Tuesday, 23 March 2010

Operation Kronstadt

I started reading Operation Kronstadt yesterday and have already been hooked by the first couple of chapters. The author, who was an MI6 agent himself, has a narrative style that really fires the imagination and get you involved in the turbulent events of 1919.

I've read a couple of excellent books about the Kronstadt Raid and naval operations in the Baltic before, including the autobiography of Gus Agar, but this book has sparked my interest again. It's an incredible story involving lots of cloak and dagger stuff, fast motor torpedo boats (CMB's) and the early stages of the Russian Civil War.

In wargames terms, it also has great potential for coastal warfare actions using Action Stations! or a similar set of rules. By coincidence, I picked up some of the excellent Langton Miniatures 1:200 scale WW1 coastal range very cheap via ebay a couple of years ago and have been looking around for something to do with them ever since.

I've added a couple more of the Langton CMB's to my collection since then and even have a plastic kit in 1:180th of a WW1 era Chinese gunboat that cost a fiver from a discount shop a few years ago. It would be an top target for a CMB attack, although not quite on the same scale as the Kronstadt Raid. It's actually quite a large model and could easily stand in for a Soviet or German light cruiser.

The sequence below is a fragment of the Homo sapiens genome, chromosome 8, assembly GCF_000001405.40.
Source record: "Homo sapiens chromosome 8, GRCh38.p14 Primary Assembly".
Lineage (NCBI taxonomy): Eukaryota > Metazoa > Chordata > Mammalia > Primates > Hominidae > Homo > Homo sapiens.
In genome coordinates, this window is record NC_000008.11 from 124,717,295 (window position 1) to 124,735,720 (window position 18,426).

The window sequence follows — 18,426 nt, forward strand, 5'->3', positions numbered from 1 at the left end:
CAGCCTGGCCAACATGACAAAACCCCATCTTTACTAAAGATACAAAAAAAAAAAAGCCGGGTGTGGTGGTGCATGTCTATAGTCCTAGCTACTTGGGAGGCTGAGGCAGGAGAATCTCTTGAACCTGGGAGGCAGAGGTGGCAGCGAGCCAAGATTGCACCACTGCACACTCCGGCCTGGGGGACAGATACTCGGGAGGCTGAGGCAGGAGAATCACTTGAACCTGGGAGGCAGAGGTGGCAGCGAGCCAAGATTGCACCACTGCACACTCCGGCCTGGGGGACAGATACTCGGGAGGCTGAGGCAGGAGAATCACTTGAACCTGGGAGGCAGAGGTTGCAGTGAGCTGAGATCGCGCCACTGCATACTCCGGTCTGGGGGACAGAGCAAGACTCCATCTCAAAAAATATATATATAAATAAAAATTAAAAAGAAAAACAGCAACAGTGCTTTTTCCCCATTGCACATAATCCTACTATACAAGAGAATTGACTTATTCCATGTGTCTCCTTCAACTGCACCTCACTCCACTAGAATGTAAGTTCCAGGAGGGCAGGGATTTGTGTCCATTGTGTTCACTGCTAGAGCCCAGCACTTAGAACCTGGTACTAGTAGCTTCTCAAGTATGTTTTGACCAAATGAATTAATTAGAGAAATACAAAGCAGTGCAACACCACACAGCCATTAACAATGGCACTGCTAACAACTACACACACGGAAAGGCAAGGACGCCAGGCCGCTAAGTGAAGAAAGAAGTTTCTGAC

There's some pictures of a completed, superdetailed and very well finished version of the kit here (the kit itself is fairly crude and in hefty plastic so ideal for wargaming):


I've also got one of Rod Langton's German coastal U boats so that could be incorporated somewhere in the project too, perhaps as a variation on the Kronstadt Raid but in reverse.

This may make it onto the list of things to do this year as a result.

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